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Starter kit - TD3

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  • Starter kit - TD3

    Hi,

    I've decided to start drumming again after a ~6 year break... really looking forward to it. I don't have any gear at all, so will be looking to get both an acoustic kit and an electronic kit. The electronic kit will basically be for practise so as not to annoy the neighbours. The acoustic kit will be for "sociable" practicing and gigging.

    Anyway, I'm new to Edrums, and been doing some research. The TD-3 or TD-6 looks like a good starter kit for me, but in my research I found a couple of "cheaper alternatives", namely the Millenium MPS-300/400 series. I had never heard of them and reviews of them on ye olde t'interweb seem to be non-existent.

    I'm looking at this:

    http://www.thomann.de/gb/millenium_m...pecial_set.htm

    compared with say this:

    http://www.thomann.de/gb/roland_td3k...lett_vdrum.htm

  • #2
    I made the mistake of getting a cheap kit first...the pads started to come apart, they werent as responsive to playing and I ended up getting a td 6 anyway after a few months...I would definitely say to go with the td3, otherwise you will just be disappointed - or frustrated . for reference, the td 6 is no longer produced though you can probably find second hand kits....the swedish magazine Studio tested various entry level drum kits, and the millenium family fared very badly, compared to the yamahas and rolands....

    Thomann isnt the cheapest around - my local shops are cheaper - and they dont always ship free - drum-tec is an alternative...
    TD9+6v with Diamond Electronic pads, and cowbell.
    ATH-50m headphones, VEX packs
    not to mention keyboards, guitars, basses, and cats

    Comment


    • #3
      I would go for a second hand Roland entry/middle model or a new Roland entry model. Buying cheap means cheap stuff which breaks apart easily and doesn't play nice. Garuanteed to make you stop drumming in no time.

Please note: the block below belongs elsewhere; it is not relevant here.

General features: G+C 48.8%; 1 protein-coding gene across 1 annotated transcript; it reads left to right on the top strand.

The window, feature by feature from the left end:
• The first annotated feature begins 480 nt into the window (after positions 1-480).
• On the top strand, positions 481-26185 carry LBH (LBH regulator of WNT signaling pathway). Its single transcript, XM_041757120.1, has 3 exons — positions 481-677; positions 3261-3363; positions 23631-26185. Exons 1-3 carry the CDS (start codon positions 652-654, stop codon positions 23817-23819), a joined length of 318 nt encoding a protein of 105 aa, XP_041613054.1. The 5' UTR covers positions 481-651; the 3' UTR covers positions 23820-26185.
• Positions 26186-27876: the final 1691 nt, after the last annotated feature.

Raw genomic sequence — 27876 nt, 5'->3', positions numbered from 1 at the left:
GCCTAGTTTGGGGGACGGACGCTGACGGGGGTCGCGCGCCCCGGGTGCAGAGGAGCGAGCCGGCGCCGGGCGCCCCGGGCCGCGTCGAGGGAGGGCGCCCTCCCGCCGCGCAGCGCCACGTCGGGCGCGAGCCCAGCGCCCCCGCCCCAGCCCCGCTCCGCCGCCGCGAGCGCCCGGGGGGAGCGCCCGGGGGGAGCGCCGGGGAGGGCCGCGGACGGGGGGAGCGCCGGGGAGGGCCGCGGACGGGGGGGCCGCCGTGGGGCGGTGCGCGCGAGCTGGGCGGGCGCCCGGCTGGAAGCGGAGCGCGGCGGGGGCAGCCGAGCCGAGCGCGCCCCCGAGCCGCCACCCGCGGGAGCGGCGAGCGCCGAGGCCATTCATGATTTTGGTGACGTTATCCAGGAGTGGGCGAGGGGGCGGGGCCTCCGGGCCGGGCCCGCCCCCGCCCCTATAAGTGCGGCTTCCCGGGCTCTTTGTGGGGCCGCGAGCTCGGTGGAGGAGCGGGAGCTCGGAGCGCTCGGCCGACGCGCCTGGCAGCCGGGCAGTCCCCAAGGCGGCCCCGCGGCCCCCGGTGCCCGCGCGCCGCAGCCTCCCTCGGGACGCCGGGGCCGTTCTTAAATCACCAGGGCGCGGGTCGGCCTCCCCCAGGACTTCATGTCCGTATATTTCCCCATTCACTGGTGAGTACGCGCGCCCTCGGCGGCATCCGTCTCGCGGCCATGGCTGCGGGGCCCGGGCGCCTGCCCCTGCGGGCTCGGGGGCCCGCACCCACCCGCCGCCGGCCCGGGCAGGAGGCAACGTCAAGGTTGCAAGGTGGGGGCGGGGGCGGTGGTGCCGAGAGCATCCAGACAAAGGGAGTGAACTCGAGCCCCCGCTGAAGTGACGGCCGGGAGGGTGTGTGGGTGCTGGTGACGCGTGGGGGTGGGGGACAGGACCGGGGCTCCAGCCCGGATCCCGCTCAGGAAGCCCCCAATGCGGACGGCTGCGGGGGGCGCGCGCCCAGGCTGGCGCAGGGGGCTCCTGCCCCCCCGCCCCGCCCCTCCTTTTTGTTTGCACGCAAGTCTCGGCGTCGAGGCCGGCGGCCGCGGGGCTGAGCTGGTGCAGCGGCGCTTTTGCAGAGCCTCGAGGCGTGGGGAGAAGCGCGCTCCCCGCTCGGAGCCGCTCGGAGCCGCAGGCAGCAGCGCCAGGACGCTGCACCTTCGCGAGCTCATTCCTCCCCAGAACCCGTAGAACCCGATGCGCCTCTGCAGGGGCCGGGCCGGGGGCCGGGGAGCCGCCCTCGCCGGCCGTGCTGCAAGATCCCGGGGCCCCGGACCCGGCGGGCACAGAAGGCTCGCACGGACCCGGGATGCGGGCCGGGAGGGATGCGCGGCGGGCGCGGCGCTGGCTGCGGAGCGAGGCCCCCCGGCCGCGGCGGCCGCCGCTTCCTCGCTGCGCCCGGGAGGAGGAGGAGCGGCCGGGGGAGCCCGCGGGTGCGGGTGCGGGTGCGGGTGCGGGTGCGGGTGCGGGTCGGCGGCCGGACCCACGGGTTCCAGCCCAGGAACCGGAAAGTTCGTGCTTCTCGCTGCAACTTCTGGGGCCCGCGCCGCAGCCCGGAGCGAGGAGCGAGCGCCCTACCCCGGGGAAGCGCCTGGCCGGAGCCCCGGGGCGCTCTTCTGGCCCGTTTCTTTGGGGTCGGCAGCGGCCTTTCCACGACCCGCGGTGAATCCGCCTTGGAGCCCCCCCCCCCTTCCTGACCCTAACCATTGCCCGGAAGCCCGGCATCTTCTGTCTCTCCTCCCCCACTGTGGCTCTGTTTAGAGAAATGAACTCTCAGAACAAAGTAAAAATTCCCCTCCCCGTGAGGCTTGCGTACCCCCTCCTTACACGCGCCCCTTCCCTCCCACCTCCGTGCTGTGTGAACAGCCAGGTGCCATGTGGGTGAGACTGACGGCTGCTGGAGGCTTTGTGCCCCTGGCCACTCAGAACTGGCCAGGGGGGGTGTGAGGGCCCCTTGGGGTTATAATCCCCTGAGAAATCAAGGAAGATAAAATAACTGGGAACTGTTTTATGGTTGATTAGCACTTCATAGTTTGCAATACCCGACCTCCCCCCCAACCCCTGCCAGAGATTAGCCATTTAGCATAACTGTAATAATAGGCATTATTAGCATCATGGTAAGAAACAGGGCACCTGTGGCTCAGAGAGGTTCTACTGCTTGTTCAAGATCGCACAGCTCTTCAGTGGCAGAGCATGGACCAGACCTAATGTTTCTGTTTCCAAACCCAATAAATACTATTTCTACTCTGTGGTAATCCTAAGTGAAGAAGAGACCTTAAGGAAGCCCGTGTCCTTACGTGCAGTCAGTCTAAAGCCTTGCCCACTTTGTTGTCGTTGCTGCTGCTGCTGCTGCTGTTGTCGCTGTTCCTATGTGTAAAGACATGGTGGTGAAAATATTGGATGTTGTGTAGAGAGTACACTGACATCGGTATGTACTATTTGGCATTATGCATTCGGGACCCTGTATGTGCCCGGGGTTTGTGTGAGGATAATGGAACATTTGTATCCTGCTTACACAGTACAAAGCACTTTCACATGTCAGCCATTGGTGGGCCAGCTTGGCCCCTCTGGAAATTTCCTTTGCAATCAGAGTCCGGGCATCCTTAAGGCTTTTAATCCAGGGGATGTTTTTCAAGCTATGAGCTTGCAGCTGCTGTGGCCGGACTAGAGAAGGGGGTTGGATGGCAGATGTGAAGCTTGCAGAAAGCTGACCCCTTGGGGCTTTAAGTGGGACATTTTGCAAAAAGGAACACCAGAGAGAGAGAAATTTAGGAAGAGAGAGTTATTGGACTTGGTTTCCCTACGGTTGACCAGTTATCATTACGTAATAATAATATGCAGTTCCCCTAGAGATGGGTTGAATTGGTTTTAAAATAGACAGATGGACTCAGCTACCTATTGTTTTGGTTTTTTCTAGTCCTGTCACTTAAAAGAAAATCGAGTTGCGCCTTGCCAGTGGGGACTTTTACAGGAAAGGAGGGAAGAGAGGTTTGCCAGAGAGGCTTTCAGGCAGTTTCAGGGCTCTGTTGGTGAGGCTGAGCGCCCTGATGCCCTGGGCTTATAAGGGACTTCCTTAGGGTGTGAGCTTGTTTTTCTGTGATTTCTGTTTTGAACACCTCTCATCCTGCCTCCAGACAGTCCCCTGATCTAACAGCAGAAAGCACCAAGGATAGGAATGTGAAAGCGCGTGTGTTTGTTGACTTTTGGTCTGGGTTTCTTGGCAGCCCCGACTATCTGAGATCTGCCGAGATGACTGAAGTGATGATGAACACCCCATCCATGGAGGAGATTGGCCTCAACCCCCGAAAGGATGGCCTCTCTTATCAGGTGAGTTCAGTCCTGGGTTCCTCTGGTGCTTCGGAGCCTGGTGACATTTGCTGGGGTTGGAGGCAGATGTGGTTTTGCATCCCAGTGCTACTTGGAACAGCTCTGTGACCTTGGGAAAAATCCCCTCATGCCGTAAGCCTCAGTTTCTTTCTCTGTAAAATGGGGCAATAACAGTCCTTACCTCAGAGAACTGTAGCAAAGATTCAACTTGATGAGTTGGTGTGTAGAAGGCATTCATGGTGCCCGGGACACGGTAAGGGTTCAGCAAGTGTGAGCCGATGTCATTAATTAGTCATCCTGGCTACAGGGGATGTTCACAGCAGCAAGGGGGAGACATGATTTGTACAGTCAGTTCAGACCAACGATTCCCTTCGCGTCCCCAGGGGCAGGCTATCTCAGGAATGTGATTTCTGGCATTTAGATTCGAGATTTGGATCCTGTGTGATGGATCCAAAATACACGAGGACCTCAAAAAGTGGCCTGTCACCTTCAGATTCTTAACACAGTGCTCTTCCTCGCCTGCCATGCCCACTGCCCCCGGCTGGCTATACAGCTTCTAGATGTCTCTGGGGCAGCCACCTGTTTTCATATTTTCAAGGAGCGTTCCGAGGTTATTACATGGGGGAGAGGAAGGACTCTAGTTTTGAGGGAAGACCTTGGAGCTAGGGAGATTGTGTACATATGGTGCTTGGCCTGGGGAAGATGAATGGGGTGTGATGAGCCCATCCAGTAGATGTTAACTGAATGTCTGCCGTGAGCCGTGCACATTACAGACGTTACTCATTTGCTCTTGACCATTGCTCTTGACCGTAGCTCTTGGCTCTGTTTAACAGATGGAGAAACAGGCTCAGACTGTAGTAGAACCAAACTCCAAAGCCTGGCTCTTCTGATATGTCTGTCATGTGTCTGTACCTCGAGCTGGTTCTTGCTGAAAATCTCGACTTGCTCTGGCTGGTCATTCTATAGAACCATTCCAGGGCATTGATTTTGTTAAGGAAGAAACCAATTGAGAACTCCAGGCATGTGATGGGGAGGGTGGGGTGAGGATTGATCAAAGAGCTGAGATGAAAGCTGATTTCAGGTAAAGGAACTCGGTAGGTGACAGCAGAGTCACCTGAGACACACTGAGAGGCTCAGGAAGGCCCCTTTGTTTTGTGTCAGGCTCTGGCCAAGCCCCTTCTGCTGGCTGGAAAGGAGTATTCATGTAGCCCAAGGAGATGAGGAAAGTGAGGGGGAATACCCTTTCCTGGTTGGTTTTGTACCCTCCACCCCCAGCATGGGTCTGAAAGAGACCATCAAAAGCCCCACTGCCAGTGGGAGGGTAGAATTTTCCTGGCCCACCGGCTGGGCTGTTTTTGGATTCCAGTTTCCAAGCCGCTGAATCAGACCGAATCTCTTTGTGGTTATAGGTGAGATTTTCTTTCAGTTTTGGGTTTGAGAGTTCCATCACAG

Comment


      • #4
        I started out with a td3 2 years ago. I recently upgraded the module to a td12 and in all honesty my whole kit (even the old pads!) feels like a new drumset. So I recommend going with something that will last (or at least different parts of it). That way you can upgrade it a bit at a time if you want more.
        Drum:

        Software:

        Guitar: Vox AD50VT-XL;

        Bass: Fender Rumble 60

        Comment


        • #5
          I also started wit the TD-3. I upgraded the pads after adding the Dingbat.

          I also then went wit the TD-12 and upgraded the rack and cymbals.

          The TD-3 served me well for over a year, it's a great starter set. The TD-3 with the mesh drums was a MUCH nicer kit. Now with the new module/rack/cymbals it's on a whole different level.

          Good luck !
          Michael

          TD-12/Gibraltar rack/Pintech Concertcast drums 12" snare, 1 12" tom, 2 10" toms, 8" mesh kick, Visulite cymbals, 14" dual zone crash, 13" hi-hat, 18" 3 zone ride and 2 Dingbats, Roland PM-10, iPod, Zildjian anti-vibe sticks, Roc-N-Soc throne with backrest, Yamaha snare stand, Tama Iron Cobra pedal and HH75W hi-hat stand, Sennheiser HDR 110 wireless headphones. V-expressions 80's and 90's Giggin' Kits and Both Top 50 drummers (hopefully functional soon)

          Comment